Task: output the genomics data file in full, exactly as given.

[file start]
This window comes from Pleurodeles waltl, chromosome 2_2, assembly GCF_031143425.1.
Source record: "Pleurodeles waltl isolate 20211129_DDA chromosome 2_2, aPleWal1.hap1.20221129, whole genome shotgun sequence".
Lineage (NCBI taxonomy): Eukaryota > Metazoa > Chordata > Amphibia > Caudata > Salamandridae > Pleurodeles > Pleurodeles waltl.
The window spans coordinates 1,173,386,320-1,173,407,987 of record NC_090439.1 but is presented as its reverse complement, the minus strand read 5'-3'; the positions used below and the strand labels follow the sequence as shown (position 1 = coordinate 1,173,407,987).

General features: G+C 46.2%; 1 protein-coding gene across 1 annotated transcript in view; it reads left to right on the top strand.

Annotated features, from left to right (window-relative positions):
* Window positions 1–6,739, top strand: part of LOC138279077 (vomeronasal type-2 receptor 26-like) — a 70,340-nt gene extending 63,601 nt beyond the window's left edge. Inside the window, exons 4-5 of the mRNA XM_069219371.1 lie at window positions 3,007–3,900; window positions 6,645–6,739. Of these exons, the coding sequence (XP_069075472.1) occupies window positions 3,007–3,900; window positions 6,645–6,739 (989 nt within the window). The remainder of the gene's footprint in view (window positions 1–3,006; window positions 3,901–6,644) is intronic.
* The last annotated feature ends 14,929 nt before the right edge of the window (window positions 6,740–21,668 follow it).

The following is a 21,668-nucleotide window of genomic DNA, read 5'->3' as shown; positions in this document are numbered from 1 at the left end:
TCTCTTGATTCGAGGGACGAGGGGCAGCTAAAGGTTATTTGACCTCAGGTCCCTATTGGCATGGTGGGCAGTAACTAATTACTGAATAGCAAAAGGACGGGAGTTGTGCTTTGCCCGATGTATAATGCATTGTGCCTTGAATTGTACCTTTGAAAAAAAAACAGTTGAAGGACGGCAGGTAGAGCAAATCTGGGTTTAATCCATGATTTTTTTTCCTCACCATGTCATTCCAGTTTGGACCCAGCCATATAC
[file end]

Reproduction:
This window comes from Pleurodeles waltl, chromosome 2_2, assembly GCF_031143425.1.
Source record: "Pleurodeles waltl isolate 20211129_DDA chromosome 2_2, aPleWal1.hap1.20221129, whole genome shotgun sequence".
Lineage (NCBI taxonomy): Eukaryota > Metazoa > Chordata > Amphibia > Caudata > Salamandridae > Pleurodeles > Pleurodeles waltl.
The window spans coordinates 1,173,386,320-1,173,407,987 of record NC_090439.1 but is presented as its reverse complement, the minus strand read 5'-3'; the positions used below and the strand labels follow the sequence as shown (position 1 = coordinate 1,173,407,987).

General features: G+C 46.2%; 1 protein-coding gene across 1 annotated transcript in view; it reads left to right on the top strand.

Annotated features, from left to right (window-relative positions):
* Window positions 1–6,739, top strand: part of LOC138279077 (vomeronasal type-2 receptor 26-like) — a 70,340-nt gene extending 63,601 nt beyond the window's left edge. Inside the window, exons 4-5 of the mRNA XM_069219371.1 lie at window positions 3,007–3,900; window positions 6,645–6,739. Of these exons, the coding sequence (XP_069075472.1) occupies window positions 3,007–3,900; window positions 6,645–6,739 (989 nt within the window). The remainder of the gene's footprint in view (window positions 1–3,006; window positions 3,901–6,644) is intronic.
* The last annotated feature ends 14,929 nt before the right edge of the window (window positions 6,740–21,668 follow it).

The following is a 21,668-nucleotide window of genomic DNA, read 5'->3' as shown; positions in this document are numbered from 1 at the left end:
TCTCTTGATTCGAGGGACGAGGGGCAGCTAAAGGTTATTTGACCTCAGGTCCCTATTGGCATGGTGGGCAGTAACTAATTACTGAATAGCAAAAGGACGGGAGTTGTGCTTTGCCCGATGTATAATGCATTGTGCCTTGAATTGTACCTTTGAAAAAAAAACAGTTGAAGGACGGCAGGTAGAGCAAATCTGGGTTTAATCCATGATTTTTTTTCCTCACCATGTCATTCCAGTTTGGACCCAGCCATATAC